Jimmy Carter presses U.S., North Korea to tone down escalating rhetoric

Former President Jimmy Carter decried the escalating tensions between the U.S. and North Korean governments on Thursday, arguing that both sides should put an end to "warlike rhetoric" and encourage peace talks.

Without mentioning President Donald Trump by name, Carter offered a blunt assessment of the current state of play 48 hours after the commander-in-chief's promise of "fire and fury" was met with a harsh response from the Korean peninsula. Carter said the recent provocations on both sides have "probably eliminated any chance of good faith peace talks between the United States and North Korea."

Instead, Carter said U.S. leaders needed to work to avoid any sort of nuclear confrontation with the isolationist regime and make a "commitment to peace."

"When this confrontational crisis is ended, the United States should be prepared to consummate a permanent treaty to replace the ceasefire of 1953," Carter said in a statement. "The United States should make this clear, to North Koreans and to our allies."

Carter said the U.N. Security Council's recent unanimous vote to impose new sanctions against North Korea "could help" tone down tensions but said all parties "must assure North Koreans they we will forego any military action against them if North Korea remains peaceful."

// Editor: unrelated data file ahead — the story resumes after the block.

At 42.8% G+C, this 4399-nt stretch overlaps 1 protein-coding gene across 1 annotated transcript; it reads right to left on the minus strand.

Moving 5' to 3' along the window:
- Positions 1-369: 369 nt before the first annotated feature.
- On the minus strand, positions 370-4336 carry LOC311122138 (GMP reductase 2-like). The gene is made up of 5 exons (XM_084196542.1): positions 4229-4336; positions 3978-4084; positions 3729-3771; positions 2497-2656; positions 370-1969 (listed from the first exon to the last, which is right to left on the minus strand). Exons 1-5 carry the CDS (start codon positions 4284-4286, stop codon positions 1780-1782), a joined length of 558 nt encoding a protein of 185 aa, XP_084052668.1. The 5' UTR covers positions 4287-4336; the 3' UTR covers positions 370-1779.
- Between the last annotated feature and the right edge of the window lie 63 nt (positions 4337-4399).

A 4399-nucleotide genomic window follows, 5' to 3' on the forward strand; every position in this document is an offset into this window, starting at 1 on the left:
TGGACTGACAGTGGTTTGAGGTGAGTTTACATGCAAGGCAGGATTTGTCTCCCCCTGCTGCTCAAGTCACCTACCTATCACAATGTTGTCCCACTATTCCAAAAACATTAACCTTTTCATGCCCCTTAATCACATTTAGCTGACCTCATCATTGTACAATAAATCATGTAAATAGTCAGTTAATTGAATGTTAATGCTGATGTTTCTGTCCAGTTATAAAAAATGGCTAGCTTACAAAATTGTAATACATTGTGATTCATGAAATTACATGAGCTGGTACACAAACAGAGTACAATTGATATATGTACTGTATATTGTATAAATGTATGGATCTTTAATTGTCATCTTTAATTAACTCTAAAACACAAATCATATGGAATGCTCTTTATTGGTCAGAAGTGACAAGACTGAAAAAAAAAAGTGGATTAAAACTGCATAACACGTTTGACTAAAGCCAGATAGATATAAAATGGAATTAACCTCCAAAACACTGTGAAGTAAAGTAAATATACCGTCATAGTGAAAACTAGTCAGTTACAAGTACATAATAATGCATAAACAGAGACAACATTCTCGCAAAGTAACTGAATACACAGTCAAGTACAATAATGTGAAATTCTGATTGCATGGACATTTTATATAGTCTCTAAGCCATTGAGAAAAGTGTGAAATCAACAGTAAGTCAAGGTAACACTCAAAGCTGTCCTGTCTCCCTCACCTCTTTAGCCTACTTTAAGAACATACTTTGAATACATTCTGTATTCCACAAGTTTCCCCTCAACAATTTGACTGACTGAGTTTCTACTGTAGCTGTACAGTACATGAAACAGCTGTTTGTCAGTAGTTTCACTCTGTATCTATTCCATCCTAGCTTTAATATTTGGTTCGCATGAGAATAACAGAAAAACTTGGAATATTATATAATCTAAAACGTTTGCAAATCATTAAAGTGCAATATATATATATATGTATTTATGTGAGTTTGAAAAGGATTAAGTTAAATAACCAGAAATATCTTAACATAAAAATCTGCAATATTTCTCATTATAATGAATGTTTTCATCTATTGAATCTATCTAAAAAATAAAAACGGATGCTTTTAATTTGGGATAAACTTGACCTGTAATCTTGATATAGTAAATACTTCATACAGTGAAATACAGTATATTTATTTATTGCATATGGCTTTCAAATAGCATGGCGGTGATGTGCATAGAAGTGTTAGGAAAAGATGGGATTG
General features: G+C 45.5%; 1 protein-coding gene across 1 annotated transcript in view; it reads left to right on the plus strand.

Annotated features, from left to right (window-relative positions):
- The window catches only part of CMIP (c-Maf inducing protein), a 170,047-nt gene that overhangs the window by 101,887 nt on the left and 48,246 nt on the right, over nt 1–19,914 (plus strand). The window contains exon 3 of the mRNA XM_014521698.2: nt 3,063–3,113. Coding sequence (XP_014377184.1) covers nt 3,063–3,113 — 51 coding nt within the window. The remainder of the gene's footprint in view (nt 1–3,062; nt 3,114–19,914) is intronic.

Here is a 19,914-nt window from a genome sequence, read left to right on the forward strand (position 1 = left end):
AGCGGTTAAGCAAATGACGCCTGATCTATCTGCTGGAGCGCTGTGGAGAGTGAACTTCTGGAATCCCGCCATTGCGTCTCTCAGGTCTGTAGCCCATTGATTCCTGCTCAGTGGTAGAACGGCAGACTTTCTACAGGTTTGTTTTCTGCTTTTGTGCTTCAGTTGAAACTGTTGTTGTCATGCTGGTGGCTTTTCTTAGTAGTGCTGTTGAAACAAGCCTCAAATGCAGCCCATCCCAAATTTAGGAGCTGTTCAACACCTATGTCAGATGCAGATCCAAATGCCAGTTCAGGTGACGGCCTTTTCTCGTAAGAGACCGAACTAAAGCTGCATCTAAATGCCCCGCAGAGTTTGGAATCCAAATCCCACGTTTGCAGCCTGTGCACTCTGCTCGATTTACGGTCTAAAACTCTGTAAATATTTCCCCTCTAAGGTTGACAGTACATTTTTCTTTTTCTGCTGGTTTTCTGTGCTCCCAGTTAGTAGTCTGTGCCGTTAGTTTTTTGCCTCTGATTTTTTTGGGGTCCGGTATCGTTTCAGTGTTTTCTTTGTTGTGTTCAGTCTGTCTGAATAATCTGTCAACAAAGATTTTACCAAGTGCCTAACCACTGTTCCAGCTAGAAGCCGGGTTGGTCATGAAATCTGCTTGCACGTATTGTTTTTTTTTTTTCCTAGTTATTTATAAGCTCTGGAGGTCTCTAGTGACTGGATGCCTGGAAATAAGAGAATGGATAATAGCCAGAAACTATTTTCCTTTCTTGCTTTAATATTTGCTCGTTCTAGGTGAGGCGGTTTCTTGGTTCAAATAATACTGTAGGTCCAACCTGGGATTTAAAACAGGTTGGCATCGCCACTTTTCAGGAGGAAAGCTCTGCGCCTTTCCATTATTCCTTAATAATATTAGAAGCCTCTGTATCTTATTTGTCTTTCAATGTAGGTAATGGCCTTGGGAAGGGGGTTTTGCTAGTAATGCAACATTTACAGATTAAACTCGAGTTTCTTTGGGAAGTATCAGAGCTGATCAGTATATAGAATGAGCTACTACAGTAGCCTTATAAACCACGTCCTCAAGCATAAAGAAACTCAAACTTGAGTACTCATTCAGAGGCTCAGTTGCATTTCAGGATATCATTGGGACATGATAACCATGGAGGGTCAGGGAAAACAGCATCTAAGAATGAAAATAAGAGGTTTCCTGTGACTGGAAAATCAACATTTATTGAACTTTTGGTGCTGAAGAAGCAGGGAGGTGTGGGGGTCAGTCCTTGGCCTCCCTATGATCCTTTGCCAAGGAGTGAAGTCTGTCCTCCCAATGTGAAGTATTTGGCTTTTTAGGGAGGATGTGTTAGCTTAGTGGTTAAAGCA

Carter's comments came during a particularly testy period in U.S.-North Korean relations.

The North Korean military on Wednesday said it would solidify plans to fire four missiles into the waters off the U.S. territory of Guam, home to U.S. military installations, and threatened to “turn the U.S. mainland into the theater of a nuclear war."

A day earlier, Trump said North Korea “will be met with fire and fury like the world has never seen" after news emerged of the country testing intercontinental ballistic missiles successfully for the first time.

In his statement, Carter described the three visits he made to North Korea between 1994 and 2011. The Plains, Ga., native said he found the locals he met wanted a peace treaty with the U.S. and an end to the West's strict economic sanctions,  "but were convinced that we planned a preemptive military strike against their country. "

"They have made it clear to me and others that their first priority is to assure that their military capability is capable of destroying a large part of Seoul and of responding strongly in other ways to any American attack," Carter said.

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About the Author

Tamar Hallerman
Tamar Hallerman
Tamar Hallerman is The Atlanta Journal-Constitution's Washington correspondent, covering Congress, federal agencies and other government activities that...